Posture can also play a significant role in your occlusion. The jaw could be considered one end of your interrelated skeleton, with the feet being the other end. If any part of the skeletal system is affected, it may in turn affect other parts of the system. You can experience this by lightly touching your teeth together, taking care to note which teeth first touch. Then, tilt your head back as far as you comfortably can and repeat the process. Don’t be surprised if the teeth first touch in a different location now. You have altered the balance of the skeleton (and your bite) by simply changing your head posture. Another example is if you have a filling placed when you are in a prone position in the dental chair. Under anesthesia, it feels as if the filling fits fine. Then later when the anesthesia wears off and you are sitting or standing upright, you notice that the filling is uncomfortably too high. It is for this reason that the neuromuscular dentist establishes your occlusion when you are seated in the upright position – the position in which you normally use your jaw. If it is established when you are in a reclined position, the jaw may have moved back, resulting in a position different than that in which you normally function. With head posture affecting occlusion, and because of the inter-relationship of the entire musculoskeletal system, the neuromuscular dentist will want to know if there is tension in the muscles of the neck and upper back. If there is, it may well affect the occlusion and therefore the outcome of the diagnosis or treatment. Now we are beginning to see that the bite is far more complicated than just the way the teeth fit together!

CORRECT BITE

As you have now learned, neuromuscular dentists evaluate the muscles and joints in addition to the teeth to establish an occlusion that they believe is crucial to achieving optimal results in virtually every type of major dental procedure and in treating many types of pain and dysfunction. No matter what type of treatment you are considering, it is important that you understand the significance of getting your bite right.

Your Bite and Pain

In addition to achieving optimal long term results in your dental treatment, an imperfect bite can affect you in ways that you would normally think were non-dental related. The American
Council for Headache Education states that “tension-type headaches are the common headaches of everyday life” and that they are often associated with muscle tension. Many of these headaches are temporal headaches – focused in the temple area of the head. And we just learned that the posturing muscles of the jaw are in the temple area of the head! These postural muscles should be relaxed and barely working when you are not eating, speaking or otherwise using your jaw. However, if they need to work overtime to posture the jaw because the teeth don’t naturally fit together right, they can go into spasm (constant tension) and produce pain in the forehead area. Some temporal headaches may result from other sources, but neuromuscular dentists have learned that a high percentage of them are a result of an improper bite or subconscious bite habits. Pain or dysfunction of the head and neck is a very common condition and one that might be resolved very simply or might be very complex and frustrating to treat, depending upon the circumstances. Because the true cause is sometimes very difficult to diagnose, such conditions have customarily been given a variety of non-specific names. These include such terms as TMJ (Temporomandibular Joint), MPD (Myofascial Pain Dysfunction), TMD Temporomandibular Disorder) and CMD (Craniomandibular Dysfunction). They are perhaps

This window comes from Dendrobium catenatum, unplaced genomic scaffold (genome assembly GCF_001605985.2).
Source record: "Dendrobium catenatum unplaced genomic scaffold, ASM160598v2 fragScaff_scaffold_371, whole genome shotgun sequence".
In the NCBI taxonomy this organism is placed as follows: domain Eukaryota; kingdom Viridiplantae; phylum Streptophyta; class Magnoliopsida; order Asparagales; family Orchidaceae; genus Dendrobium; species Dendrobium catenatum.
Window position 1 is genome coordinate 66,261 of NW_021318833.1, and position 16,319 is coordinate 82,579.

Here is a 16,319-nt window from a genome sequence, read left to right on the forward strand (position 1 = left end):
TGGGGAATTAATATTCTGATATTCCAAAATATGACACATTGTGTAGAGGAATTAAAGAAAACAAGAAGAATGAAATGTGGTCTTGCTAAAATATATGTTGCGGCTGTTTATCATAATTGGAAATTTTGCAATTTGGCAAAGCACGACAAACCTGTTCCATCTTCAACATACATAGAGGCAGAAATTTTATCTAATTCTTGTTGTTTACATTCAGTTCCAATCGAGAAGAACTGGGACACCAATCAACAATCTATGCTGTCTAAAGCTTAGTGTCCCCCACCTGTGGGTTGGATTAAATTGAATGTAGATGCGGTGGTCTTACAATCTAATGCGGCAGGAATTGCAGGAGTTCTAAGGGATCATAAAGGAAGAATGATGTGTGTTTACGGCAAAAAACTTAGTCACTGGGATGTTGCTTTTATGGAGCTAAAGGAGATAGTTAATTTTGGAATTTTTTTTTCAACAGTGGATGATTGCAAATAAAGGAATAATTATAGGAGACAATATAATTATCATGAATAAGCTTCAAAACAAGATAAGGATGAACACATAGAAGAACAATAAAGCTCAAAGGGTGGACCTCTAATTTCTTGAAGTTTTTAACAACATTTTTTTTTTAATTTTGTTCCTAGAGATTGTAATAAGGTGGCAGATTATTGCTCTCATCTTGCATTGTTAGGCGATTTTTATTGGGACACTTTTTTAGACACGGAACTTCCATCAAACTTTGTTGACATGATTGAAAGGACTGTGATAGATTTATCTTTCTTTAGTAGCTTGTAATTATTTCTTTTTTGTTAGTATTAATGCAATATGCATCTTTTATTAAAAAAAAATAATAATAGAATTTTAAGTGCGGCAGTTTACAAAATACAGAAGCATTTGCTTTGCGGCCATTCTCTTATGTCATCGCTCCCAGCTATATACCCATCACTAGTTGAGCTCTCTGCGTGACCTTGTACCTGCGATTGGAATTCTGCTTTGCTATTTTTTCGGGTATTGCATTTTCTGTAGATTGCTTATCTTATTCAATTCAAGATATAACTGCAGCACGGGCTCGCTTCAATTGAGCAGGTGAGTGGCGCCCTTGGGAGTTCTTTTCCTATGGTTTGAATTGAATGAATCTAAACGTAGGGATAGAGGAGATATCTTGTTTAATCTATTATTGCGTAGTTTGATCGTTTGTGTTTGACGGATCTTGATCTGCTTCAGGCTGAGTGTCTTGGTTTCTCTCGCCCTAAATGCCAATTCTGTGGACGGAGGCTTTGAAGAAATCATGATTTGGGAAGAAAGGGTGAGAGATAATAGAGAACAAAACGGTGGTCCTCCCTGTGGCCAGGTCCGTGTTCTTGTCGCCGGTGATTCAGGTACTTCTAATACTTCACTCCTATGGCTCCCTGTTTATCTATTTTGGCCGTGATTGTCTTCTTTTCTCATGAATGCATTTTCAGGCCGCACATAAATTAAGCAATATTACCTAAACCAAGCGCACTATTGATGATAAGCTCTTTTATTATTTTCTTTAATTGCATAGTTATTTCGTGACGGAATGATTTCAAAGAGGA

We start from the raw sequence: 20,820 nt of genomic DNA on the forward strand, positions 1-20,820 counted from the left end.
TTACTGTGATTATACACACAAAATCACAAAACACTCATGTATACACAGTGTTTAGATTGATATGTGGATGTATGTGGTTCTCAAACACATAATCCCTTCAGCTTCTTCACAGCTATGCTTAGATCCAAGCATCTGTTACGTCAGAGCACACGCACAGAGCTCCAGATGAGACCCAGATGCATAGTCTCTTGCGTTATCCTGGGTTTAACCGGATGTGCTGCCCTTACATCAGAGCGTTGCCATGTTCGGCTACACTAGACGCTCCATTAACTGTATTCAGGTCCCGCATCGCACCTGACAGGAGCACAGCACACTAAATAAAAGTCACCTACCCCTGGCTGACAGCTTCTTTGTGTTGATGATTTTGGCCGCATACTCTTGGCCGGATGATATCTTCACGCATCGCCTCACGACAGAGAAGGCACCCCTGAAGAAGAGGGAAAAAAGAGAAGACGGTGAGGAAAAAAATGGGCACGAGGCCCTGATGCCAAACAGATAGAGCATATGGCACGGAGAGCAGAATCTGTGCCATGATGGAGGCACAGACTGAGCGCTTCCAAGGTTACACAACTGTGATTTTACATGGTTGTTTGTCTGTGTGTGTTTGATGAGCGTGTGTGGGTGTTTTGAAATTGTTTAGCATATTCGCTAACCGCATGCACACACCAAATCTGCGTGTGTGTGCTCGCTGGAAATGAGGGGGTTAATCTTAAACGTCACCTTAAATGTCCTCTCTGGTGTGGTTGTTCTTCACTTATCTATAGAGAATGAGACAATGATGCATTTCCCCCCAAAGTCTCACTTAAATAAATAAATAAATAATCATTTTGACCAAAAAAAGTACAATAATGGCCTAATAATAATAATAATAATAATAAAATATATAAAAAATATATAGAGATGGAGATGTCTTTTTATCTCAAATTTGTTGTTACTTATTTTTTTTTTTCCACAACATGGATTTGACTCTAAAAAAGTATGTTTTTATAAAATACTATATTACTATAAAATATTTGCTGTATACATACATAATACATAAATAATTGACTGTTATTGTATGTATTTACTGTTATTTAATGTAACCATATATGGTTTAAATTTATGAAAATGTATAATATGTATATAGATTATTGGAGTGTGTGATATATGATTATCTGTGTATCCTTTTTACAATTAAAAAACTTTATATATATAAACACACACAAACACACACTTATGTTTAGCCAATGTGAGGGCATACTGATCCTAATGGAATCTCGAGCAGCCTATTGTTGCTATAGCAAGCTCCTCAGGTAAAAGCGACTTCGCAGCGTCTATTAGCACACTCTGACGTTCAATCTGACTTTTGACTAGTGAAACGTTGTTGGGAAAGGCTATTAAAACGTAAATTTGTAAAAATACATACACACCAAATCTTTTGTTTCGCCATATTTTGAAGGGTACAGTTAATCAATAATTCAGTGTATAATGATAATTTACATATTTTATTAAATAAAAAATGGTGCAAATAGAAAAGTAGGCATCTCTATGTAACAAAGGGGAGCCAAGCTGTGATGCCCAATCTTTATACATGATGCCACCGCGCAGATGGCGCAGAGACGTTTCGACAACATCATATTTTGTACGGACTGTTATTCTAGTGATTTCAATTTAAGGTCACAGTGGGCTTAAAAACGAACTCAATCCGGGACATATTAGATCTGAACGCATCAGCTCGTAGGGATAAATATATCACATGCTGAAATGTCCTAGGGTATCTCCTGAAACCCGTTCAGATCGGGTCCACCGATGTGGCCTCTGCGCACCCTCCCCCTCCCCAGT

most often referred to in dentistry as “TMD” or the catch all term “TM J” . We have already discussed how bite problems can cause headaches. The bite also can be a factor in many other types of pain or functional problems because of the inter-relationship of the overall musculoskeletal system. Some of these problems can include painful clicking or popping of the jaw joint, various types of head and neck pain, swallowing problems, postural problems, and excessive snoring or sleep apnea. When you first see your neuromuscular dentist you may be asked about your symptoms.

In addition the dentist will be looking for a number of signs in your posture, appearance and condition of your teeth, and existing bite that might aid in diagnosis of TMD. An imperfect bite often plays a significant role in these conditions and the dentist experienced in treating them may be able to resolve the problem alone. However, diagnosing these problems can be very difficult at times and! may require the collective efforts of your dentist and other health care professionals, which may include your physician, an ear, nose and throat specialist, physical therapist, chiropractor, or massage therapist, to name just a few. The neuromuscular dentist also recognizes that at times there can be a non-physical, or emotional, aspect of pain dysfunction problems. Stress in your personal life or career, or subconscious habits can be a factor. When this is considered a possibility, or if physical treatment is not producing the expected results, your dentist may refer you to another health care professional for evaluation of possible emotional or biochemical aspects of your problem. Another type of pain/dysfunction condition is known as the pain-spasm cycle. It is a self-perpetuating condition wherein pain causes muscle tissue to stay in spasm which in turn causes pain

– a vicious circle. Sometimes if either the pain or the spasm can be interrupted, the condition subsides or disappears. The pain or the spasm may be alleviated through the use of drugs
or electrical muscle stimulation.  While interrupting the pain cycle may provide temporary relief, in these cases it is not uncommon for the condition to re-appear, either sooner or later. Simply interrupting the cycle does not get to the basic cause of the problem – it is a bit like taking aspirin for a headache without knowing what caused the headache.